A Richard Crooks Collection
Robert E. Nylund | Ft. Wayne, Indiana United States | 12/05/2003
(4 out of 5 stars)
"American tenor Richard Crooks (1900-1972) would have been just another fine opera and recital singer if it had not been for the popularity of a long-running radio program, "The Voice of Firestone," which he hosted for many years. For this writer, the real difference came in the rare opportunity to actually meet the retired singer at his home in Portola Valley, California, on December 31, 1969. A close friend of mine had known Crooks for several years and he finally arranged for a meeting that memorable day.Already, however, I had heard many of Crooks' 78-rpm recordings for RCA Victor. Crooks had retired in 1945, due to serious health problems, but he actually could still sing quite well, as can be determined by hearing some of the rare private recordings of Crooks singing at a wedding in 1968. Those recordings, included in this wonderful compilation, are proof that Crooks still had the same beautiful, lyrical voice which had so distinguished his singing over the years. Sadly, Crooks was already battling the cancer that would ultimately take his life in September 1972.This two-CD compilation, prepared by the Stanford (University) Archives of Recorded Sound, goes back to one of Crooks' earliest recordings, an unreleased Columbia recording of "The Americans Come." It also includes some of his early Victor recordings. Among these is the "Serenade" from Rudolf Friml's "The Student Prince." (Crooks also sang with the Victor Light Opera Company in some of their medley recordings, which were so popular during the 1920's. One of the recordings is a medley of songs from "The Student Prince," in which Crooks alternates with another tenor, Lambert Murphy, on some of the solos.)One of the amazing releases in this collection is Franz Schubert's "Die schone Mullerin," in which Crooks is wonderfully accompanied by Frank LaForge. Remarkably, Victor never issued these recordings. The only problem is that there are occasional flaws in the original masters, but the brilliant singing comes through.Crooks often talked about singing in public when he was only 10 years old. Famed German contralto Ernestine Schumann Heink was present at the performance and, at the very end, she planted a big kiss on the boy, to his embarassment. Crooks also spoke of hearing Enrico Caruso sing at the Metropolitan Opera; he said that Caruso's recordings are like listening to the tenor in the lobby with the doors closed!There are some interesting curiosities in this collection, too, such as some recordings of various operatic arias recorded in Germany and sung in German, regardless of the original language. However, operas were usually sung in German in Germany in the 1920's and 1930's, so Crooks was simply following the custom of the time.There is also the double-sided 12-inch 78-rpm RCA Victor "Red Seal" disk that Crooks always said was his favorite: two famous arias by Richard Wagner, the "Prize Song" from "Meistersinger" and "En fernem land" from "Lohengrin." One marvels at not only the beauty and sweetness of Crooks' voice but his amazing diction. His training and experience in Germany served him well.One of the special treats is hearing two Stephen Foster classics, "De Camptown Races" and "Beautiful Dreamer," sung with Bing Crosby on 1940's radio broadcasts. When this writer met Crooks in 1969, he told how he remained in touch with Bing, who lived a few miles north of him. It's clear that the two, very different singers admired each other and they also had some fun singing such songs.Among Crooks' last commercial recordings was a new version of "The Americans Come," recorded in January 1945. This seemed particularly appropriate as World War II wound down to its terrible end. Sadly, Crooks' serious illness ended his wonderful musical career that year, but the surviving recordings on these two CD's are a lasting testimony to the abilities of this gifted singer who was also a wonderful human being."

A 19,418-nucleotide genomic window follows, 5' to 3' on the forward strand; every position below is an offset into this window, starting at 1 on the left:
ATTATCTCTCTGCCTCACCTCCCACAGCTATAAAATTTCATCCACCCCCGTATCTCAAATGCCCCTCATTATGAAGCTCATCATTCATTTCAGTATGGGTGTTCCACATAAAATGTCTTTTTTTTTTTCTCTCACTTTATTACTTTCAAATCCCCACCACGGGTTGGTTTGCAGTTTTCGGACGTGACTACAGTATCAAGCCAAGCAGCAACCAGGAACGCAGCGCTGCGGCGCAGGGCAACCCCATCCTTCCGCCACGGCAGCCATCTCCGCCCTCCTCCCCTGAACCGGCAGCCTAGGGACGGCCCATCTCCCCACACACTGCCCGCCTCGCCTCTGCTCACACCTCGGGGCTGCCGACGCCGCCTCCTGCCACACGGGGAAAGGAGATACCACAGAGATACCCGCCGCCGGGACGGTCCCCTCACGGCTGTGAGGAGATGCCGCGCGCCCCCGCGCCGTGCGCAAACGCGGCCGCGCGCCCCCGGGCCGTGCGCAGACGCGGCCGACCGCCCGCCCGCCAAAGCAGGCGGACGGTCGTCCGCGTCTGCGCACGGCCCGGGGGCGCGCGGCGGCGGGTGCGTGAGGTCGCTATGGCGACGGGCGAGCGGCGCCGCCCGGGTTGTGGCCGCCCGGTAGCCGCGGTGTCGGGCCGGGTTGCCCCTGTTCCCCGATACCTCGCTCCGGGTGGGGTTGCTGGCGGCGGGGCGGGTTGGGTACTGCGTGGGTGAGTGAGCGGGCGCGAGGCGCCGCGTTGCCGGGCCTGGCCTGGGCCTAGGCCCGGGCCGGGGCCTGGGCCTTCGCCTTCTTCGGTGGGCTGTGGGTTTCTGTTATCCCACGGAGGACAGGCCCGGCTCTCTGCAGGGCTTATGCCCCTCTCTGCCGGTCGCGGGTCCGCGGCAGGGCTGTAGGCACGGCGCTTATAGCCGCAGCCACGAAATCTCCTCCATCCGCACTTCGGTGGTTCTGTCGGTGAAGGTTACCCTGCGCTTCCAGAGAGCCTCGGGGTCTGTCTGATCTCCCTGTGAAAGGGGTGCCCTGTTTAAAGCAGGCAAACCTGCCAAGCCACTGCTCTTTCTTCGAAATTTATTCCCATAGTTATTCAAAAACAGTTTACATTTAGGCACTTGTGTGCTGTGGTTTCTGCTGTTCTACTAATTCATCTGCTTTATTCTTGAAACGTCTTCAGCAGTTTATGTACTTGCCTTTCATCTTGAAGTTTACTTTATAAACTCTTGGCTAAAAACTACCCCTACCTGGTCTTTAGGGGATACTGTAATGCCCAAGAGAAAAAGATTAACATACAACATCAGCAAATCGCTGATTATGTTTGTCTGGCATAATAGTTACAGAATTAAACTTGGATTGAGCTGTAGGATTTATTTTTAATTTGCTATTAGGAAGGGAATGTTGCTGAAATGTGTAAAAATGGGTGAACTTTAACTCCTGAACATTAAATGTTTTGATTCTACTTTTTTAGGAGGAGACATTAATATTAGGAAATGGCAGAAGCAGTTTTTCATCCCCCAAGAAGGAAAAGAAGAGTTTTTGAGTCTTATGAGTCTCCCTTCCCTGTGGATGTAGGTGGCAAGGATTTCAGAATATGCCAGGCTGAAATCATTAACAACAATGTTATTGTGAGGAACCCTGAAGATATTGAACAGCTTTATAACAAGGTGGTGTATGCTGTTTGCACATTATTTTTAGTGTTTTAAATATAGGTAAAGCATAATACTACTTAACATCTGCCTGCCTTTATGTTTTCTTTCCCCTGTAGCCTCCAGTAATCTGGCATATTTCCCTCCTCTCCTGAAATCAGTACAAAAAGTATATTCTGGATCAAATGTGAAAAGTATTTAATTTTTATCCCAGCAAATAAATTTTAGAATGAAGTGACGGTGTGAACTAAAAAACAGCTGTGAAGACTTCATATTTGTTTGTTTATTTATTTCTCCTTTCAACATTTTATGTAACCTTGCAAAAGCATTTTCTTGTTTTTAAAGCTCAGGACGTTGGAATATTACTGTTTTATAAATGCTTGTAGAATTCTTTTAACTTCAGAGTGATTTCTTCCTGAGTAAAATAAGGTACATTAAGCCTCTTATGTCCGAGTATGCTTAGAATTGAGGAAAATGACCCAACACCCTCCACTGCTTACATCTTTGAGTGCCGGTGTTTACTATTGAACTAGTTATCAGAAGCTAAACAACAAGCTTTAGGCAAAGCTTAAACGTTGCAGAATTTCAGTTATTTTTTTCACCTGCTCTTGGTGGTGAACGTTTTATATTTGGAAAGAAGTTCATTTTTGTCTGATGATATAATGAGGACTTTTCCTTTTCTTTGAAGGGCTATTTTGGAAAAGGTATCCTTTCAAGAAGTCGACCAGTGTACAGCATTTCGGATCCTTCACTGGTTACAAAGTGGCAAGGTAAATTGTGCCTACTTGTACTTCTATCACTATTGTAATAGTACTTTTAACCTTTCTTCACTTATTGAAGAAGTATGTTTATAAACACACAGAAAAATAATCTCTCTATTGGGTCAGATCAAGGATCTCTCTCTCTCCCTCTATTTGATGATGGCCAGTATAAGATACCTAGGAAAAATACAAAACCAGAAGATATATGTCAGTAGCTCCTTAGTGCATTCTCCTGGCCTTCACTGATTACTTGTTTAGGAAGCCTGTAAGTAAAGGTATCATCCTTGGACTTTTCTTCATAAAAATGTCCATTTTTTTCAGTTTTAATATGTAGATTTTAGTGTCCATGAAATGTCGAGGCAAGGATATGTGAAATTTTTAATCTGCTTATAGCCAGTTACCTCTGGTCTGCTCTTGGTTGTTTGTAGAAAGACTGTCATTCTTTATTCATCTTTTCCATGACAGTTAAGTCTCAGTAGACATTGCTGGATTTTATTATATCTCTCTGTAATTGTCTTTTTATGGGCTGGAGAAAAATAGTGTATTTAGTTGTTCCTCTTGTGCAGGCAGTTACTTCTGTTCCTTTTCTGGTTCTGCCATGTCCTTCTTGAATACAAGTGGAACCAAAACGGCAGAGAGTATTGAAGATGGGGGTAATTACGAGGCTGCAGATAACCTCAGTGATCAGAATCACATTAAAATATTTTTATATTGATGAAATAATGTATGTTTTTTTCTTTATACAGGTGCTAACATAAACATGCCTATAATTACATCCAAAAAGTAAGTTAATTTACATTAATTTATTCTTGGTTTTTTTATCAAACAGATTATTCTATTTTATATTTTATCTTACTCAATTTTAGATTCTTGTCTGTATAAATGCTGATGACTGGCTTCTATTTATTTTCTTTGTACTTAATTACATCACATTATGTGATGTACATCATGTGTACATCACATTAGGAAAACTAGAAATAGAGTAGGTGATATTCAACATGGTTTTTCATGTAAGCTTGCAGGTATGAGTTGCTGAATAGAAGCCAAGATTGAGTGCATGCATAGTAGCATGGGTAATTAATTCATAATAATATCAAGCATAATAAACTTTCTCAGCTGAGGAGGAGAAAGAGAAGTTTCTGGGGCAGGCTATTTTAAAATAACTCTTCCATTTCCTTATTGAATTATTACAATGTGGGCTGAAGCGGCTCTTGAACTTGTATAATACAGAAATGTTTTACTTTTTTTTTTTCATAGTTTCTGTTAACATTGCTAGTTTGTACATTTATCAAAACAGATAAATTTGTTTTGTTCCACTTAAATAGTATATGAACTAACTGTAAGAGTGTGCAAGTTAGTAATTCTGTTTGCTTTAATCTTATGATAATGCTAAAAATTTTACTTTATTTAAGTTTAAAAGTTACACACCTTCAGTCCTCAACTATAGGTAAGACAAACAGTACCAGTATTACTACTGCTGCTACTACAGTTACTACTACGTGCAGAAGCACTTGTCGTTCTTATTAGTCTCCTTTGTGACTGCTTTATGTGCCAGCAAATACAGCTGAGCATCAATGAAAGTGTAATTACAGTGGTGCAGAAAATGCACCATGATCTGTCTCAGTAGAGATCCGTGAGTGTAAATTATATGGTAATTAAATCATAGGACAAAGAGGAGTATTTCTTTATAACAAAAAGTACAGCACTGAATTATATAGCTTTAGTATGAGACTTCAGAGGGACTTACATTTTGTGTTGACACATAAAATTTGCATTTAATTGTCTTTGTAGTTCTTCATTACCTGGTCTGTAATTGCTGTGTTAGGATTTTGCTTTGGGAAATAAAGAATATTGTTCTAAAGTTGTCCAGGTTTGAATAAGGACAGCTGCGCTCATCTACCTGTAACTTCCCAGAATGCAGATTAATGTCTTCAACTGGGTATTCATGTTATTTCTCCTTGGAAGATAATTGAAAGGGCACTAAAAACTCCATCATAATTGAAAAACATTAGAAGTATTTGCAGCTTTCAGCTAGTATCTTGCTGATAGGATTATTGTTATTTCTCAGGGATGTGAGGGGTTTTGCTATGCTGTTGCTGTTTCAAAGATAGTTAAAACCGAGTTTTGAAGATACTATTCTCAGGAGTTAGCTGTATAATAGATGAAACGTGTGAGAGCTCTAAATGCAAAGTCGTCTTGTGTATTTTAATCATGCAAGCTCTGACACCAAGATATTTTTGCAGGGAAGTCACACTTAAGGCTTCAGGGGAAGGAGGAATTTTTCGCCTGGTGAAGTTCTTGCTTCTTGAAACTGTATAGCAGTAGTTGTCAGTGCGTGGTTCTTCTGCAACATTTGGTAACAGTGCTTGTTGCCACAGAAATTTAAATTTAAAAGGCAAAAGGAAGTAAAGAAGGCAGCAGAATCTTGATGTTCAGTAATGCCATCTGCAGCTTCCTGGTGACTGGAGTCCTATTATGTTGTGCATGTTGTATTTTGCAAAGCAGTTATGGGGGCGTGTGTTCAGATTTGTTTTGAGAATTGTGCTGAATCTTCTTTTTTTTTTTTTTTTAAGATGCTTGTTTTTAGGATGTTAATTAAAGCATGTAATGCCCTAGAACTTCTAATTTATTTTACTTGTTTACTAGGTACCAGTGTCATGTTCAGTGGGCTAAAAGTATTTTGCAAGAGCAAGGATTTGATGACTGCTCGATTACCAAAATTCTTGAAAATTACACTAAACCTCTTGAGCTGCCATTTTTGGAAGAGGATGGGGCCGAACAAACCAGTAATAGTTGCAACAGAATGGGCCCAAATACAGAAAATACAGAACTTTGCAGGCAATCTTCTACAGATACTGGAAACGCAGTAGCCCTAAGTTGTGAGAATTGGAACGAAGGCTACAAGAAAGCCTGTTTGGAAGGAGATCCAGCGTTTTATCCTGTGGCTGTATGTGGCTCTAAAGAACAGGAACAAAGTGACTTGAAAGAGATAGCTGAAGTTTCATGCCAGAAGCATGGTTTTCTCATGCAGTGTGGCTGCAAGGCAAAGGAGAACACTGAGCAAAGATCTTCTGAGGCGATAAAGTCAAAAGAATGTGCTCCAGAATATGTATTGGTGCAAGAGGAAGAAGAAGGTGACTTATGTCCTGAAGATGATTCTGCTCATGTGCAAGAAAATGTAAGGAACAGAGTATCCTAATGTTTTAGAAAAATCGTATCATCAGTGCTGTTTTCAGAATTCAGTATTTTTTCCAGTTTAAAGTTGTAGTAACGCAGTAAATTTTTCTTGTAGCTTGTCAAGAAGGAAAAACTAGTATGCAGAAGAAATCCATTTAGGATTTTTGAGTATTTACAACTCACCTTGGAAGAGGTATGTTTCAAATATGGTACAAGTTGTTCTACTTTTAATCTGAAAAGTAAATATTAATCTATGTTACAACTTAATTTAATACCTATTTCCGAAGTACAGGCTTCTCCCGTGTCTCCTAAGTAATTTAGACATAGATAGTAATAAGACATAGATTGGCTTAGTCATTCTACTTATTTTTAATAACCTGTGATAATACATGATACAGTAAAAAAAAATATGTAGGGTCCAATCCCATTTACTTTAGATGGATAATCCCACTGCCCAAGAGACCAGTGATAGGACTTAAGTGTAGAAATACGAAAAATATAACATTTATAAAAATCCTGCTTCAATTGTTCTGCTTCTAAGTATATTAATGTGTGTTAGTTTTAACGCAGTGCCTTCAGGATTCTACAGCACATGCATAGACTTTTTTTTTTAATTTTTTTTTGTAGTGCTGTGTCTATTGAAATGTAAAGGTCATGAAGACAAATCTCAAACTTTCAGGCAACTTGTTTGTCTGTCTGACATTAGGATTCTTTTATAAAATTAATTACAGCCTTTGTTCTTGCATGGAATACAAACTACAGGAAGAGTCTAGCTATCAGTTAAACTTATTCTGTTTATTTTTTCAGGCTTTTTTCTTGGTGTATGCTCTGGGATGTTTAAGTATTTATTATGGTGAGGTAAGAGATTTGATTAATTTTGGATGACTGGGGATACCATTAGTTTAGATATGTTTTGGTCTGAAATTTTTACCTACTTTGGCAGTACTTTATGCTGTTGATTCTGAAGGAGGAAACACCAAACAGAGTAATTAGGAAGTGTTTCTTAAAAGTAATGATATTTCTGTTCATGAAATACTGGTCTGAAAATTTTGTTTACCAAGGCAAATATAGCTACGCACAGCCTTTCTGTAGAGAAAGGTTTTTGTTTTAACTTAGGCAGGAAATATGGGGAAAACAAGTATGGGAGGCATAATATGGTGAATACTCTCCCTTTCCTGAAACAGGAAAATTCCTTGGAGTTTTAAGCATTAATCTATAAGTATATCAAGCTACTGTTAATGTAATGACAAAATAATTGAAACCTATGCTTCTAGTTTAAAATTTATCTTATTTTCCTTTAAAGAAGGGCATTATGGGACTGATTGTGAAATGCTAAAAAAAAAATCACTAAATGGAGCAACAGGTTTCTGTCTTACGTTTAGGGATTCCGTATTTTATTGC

Richard Crooks: A Fine Man and a Master Singer
Rob Pollock | 06/23/2006
(5 out of 5 stars)
"I most heartily agree with what the earlier reviewer has written of Richard Crooks and of this excellent Stanford Archive set.
The 2 CD set is a most welcome release, and I note that, for now at least, one seller has it available at the bargain price of $14.95. Collectors of the recordings of singers from the early years of last century please note, and snap it up while still on offer at such a modest cost.
These historic recordings have a bad habit of vanishing because too often there is insufficient apparent interest shown by potential buyers. I am relieved to have bought a copy and urge others to do so. Making due allowance for some poor quality recordings by today's high fidelity standards, there are wonderful treasures to enjoy indeed in this set."